Understanding the Relationship Between Nanoparticles and Bacterial Group Behavior: Autolysis and Quorum Sensing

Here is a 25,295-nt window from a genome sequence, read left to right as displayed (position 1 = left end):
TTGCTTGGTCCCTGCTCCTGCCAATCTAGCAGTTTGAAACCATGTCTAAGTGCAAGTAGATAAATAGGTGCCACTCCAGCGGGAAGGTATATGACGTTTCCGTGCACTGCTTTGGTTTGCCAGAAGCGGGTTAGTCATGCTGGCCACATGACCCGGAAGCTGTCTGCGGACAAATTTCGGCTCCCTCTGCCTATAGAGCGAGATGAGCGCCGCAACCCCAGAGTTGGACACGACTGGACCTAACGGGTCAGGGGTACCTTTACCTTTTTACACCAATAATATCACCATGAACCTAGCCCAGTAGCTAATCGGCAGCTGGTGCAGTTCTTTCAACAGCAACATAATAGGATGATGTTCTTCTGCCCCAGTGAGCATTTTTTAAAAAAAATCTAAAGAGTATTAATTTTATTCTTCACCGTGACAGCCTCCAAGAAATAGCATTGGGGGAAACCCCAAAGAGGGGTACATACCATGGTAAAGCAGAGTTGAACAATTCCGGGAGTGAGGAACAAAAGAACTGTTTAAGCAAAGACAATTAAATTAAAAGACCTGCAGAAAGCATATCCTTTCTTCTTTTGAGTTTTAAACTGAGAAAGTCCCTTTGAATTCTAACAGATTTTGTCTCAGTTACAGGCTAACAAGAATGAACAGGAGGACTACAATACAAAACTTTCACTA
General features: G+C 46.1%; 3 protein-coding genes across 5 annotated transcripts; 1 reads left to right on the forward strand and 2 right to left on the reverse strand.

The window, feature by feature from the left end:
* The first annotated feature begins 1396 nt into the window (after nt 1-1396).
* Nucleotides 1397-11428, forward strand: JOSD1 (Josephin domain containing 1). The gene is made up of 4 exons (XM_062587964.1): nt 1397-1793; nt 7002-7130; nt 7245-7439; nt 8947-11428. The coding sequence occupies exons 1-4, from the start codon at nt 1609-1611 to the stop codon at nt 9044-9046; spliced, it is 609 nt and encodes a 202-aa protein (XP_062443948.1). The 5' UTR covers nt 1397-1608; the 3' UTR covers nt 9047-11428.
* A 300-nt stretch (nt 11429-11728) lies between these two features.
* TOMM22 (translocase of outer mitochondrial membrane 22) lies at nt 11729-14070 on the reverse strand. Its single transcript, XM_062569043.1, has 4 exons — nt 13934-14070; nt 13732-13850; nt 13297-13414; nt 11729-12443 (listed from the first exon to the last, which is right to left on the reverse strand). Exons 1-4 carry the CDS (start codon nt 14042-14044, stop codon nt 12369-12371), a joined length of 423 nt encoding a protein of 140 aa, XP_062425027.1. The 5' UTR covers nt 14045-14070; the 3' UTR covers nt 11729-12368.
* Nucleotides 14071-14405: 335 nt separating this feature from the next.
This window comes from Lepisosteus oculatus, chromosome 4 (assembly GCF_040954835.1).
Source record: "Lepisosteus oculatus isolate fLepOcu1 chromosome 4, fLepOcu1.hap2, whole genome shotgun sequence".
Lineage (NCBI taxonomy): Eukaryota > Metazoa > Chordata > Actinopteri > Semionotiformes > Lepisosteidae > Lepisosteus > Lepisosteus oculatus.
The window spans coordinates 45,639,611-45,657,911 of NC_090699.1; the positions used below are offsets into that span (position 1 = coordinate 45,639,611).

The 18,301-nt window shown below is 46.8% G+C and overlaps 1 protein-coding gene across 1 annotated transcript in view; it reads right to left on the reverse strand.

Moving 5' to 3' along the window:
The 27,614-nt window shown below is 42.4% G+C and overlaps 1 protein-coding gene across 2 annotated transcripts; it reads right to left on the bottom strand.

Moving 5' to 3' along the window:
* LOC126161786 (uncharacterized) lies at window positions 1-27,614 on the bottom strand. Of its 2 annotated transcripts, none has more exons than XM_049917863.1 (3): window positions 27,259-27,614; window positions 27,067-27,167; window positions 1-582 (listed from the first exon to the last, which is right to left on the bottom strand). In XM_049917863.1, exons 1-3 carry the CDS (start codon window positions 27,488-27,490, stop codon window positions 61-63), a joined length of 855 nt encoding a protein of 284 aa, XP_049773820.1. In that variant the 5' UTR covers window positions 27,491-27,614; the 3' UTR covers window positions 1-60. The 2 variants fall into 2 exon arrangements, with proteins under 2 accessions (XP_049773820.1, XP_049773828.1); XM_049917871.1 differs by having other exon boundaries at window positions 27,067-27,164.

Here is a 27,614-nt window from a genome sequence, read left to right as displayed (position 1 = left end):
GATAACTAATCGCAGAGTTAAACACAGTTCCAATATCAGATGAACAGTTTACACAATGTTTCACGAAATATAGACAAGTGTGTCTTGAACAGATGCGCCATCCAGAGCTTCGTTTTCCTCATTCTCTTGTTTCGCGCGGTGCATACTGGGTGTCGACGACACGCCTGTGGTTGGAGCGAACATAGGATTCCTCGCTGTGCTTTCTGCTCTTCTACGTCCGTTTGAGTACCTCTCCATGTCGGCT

Nano-sized materials are being used to address some of humanities greatest challenges— cancer therapy, food and water security, and environmental remediation. While extremely promising for these applications, the production, use, and disposal of nanomaterials have resulted in their release into environmental compartments. One major concern of any novel contaminant is how it interacts with bacteria. Bacteria play essential roles in human health, engineered systems, and ecological functioning. Bacteria are capable of macro-scale influence because they have evolved communication systems that enable coordinated behaviors. Communication among cells involves chemical signals that enter the environment, where they are subjected to its biogeochemistry, which now includes novel nanomaterials. The overall goal of this thesis was to improve understanding of the relationship between nanoparticles and cell-to-cell signaling behavior in bacteria focusing on two population-level behaviors: autolysis and quorum sensing. Specifically, this project sought to: (1) improve our understanding of how metal-oxide nanoparticles affect the autolytic process in Bacillus subtilis, by elucidating the biological response of the interactions between titanium dioxide nanoparticles and biomolecules; (2) reveal the interactions between quorum sensing signaling molecules and metal cations commonly used in antimicrobial nanomaterials, silver and copper; and (3) demonstrate the potential of quorum sensing-regulated cyanide production to affect oxidation and dissolution of gold nanoparticles in an environmentally relevant system. By addressing these objectives, the work demonstrated that: 1. TiO2 nanoparticles disrupt the autolytic process by delaying the onset of autolysis, and intercepting released autolytic enzymes, preventing the enzymes from degrading peptidoglycan in neighboring cells. 2. Quorum sensing signaling molecules form complexes with Ag+ and Cu2+, removing the most bioavailable form (free HHL, Ag+, and Cu2+) from the cells’ environment. 3. Quorum sensing-regulated cyanide production induces oxidative dissolution in Au nanoparticles, which were previously assumed to be inert in environmental systems. Taken together, this body of work highlights the relationship between nanoparticles and population-level behavior in bacteria. The presence of nanoparticles can have significant effects on population-level behaviors, and the activity of population-level behaviors can have significant effects on nanoparticles behavior. This inter-connected relationship, where the nanoparticles are both acted on and act upon their environment, must be considered in nanoparticle-based studies and applications.